Talking about genius. Then there is our sons Dad. I’ve been struggling with a Rhomboid injury. I had the bright idea of strapping it up with kinesiology tape. First of all – what a stupid place to put a muscle group. When you don’t have a partner – how in all that is holly am I supposed to get my hands back there… Then having dislocated my shoulders just enough to get my hands next to the Rhomboid I somehow need to attach this super sticky tape neatly across my shoulder blades. With a physio it’s a piece of cake. In my case think disaster. So several strips went on in the wrong place, creased or just badly twisted. But here’s the final insult. Now these useless attempts need to come off. Where in the instructions does it say in big letters – whatever you do if you have a back as hairy as a Silverback Gorilla on no account buy this tape. And if you are stupid enough to apply it to hair then change your name to Mr Stupid from Stupidville.

That’s me and my postal address.

The Golden Ticket

It’s amazing what you come across on a daily basis. You get good discoveries that just make you go ‘wow’. The ones you can look at for ages and get a sense of wonder.

Then you get other discoveries which make you go ‘wow’ for entirely different reasons.

Today I came across a headline in one of our so called better newspaper – The Times.

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Pupils lose out as £400m schools funding diverted to special needs

Children have been losing out because millions of pounds earmarked for their education has been siphoned off to pay for special needs education, an investigation by The Times has found.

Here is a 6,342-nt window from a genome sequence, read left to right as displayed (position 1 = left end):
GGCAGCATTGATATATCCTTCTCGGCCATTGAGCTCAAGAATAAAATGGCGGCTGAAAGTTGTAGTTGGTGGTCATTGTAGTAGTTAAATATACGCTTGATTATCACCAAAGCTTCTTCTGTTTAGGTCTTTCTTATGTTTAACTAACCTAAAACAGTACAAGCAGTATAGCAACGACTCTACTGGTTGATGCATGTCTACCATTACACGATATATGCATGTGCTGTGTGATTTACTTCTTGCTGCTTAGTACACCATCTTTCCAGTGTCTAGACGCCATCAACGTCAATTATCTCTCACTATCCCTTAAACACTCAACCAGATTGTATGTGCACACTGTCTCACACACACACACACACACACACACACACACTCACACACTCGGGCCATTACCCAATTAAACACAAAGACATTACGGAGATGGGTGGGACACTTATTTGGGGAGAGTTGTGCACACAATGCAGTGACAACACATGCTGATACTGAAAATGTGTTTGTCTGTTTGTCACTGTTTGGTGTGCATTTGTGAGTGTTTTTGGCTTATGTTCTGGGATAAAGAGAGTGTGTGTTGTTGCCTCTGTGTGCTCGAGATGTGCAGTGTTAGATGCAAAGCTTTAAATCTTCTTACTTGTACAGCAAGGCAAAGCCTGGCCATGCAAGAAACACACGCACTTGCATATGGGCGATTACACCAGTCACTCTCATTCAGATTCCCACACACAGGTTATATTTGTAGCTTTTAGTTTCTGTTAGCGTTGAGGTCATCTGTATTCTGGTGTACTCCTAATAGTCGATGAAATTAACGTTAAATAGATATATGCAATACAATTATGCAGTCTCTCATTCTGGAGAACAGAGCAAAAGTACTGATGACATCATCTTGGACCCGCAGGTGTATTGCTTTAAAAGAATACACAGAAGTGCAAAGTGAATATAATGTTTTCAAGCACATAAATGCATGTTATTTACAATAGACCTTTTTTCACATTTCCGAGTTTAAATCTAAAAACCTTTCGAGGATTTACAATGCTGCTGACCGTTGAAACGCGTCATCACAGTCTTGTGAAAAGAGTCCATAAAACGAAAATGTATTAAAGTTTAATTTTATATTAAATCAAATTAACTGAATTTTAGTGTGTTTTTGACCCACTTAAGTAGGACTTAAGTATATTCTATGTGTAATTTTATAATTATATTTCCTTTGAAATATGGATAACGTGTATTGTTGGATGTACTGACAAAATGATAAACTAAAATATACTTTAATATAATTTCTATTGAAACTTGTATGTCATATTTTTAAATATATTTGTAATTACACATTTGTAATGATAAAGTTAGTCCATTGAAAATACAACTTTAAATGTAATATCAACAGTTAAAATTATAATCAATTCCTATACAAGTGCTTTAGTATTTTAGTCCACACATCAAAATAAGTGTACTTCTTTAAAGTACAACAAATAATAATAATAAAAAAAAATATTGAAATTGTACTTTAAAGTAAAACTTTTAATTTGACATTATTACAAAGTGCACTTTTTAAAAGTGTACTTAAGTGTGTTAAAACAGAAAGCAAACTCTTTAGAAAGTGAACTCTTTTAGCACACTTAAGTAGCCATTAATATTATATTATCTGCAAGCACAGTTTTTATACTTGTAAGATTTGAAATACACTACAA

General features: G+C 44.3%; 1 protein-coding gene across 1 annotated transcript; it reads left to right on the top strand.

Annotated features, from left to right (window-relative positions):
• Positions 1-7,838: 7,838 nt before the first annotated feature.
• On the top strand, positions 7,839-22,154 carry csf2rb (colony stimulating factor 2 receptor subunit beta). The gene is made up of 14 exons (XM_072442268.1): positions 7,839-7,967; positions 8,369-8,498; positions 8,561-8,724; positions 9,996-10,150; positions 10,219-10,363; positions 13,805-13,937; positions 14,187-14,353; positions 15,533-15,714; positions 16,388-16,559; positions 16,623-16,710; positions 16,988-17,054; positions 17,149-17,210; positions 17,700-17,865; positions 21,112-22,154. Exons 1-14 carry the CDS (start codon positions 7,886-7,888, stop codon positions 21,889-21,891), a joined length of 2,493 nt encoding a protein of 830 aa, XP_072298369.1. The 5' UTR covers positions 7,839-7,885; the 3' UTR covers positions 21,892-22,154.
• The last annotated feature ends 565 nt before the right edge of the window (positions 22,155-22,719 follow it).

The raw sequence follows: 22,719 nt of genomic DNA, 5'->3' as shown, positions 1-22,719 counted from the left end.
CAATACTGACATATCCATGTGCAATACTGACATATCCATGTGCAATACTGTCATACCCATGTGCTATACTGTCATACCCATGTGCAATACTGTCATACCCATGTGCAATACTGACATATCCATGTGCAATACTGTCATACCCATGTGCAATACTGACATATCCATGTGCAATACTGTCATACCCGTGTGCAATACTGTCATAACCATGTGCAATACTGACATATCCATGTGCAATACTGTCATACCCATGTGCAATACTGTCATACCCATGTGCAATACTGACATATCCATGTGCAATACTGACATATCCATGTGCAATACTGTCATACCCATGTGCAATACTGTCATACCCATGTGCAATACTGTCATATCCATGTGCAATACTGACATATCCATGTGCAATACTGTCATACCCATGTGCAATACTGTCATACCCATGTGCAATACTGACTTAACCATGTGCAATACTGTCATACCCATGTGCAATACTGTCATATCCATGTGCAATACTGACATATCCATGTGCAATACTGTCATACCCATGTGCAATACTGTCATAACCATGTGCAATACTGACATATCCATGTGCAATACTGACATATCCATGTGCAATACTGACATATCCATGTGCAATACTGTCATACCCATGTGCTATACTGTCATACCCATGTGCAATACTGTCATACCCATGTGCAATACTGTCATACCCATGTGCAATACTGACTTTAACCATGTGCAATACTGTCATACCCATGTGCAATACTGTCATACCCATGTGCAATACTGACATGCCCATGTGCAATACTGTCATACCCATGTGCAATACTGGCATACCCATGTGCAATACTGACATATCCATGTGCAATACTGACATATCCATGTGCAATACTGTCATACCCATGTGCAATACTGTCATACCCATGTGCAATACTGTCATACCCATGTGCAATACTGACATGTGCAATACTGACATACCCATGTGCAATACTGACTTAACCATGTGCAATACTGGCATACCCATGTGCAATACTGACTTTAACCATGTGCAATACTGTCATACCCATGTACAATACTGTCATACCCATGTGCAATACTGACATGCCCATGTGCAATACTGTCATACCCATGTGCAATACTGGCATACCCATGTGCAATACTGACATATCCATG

A surge in pupils categorised as having special needs has led schools to lay off staff, increase class sizes and cut back on subjects as councils raid mainstream education budgets to fund support for them.

One headteacher said that the funding reforms introduced in 2014 created a new education, health and care plans that were seen by some parents as golden tickets”

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Don’t try to read the article as you have to pay Murdock for the pleasure. No free news here. Where do we start with this article from the Rupert Murdock stable.

  • Am I missing the point here but surely SEND (Special Educational Needs and Disability) kids are pupils as well. My son is a pupil surely. Not according to this newspaper. Clearly The Times would like to scrap inclusion and go back to the good old days where too many kids where denied the opportunity of mainstream education. The Times journalists have an underlying principle to most of its commentaries. Well if I don’t need that support so why should we be paying for it.